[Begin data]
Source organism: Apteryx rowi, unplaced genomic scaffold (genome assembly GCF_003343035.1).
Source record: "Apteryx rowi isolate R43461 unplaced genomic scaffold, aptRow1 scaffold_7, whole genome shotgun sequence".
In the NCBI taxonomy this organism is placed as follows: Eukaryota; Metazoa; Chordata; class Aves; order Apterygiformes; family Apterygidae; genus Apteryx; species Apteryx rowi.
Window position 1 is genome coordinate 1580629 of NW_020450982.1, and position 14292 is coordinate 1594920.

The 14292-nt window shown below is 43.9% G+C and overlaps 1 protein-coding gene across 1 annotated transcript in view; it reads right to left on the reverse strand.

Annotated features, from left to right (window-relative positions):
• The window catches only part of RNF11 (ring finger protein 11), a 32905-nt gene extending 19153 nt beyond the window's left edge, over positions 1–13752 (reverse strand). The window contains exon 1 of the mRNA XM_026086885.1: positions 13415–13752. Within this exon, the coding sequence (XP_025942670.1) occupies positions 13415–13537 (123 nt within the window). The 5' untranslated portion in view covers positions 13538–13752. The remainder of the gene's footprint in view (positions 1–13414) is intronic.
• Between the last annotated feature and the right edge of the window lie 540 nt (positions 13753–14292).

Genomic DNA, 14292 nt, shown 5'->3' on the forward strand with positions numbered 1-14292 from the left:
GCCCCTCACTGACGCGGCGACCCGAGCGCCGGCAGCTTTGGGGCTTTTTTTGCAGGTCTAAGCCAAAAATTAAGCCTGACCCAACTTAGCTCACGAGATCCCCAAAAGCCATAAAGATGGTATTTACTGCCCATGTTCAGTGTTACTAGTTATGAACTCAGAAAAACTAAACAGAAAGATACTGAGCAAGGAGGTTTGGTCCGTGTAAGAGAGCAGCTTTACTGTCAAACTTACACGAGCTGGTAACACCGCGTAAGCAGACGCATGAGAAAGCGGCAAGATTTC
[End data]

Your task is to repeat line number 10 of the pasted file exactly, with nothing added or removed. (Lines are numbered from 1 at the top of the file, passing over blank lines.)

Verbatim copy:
GCCCCTCACTGACGCGGCGACCCGAGCGCCGGCAGCTTTGGGGCTTTTTTTGCAGGTCTAAGCCAAAAATTAAGCCTGACCCAACTTAGCTCACGAGATCCCCAAAAGCCATAAAGATGGTATTTACTGCCCATGTTCAGTGTTACTAGTTATGAACTCAGAAAAACTAAACAGAAAGATACTGAGCAAGGAGGTTTGGTCCGTGTAAGAGAGCAGCTTTACTGTCAAACTTACACGAGCTGGTAACACCGCGTAAGCAGACGCATGAGAAAGCGGCAAGATTTC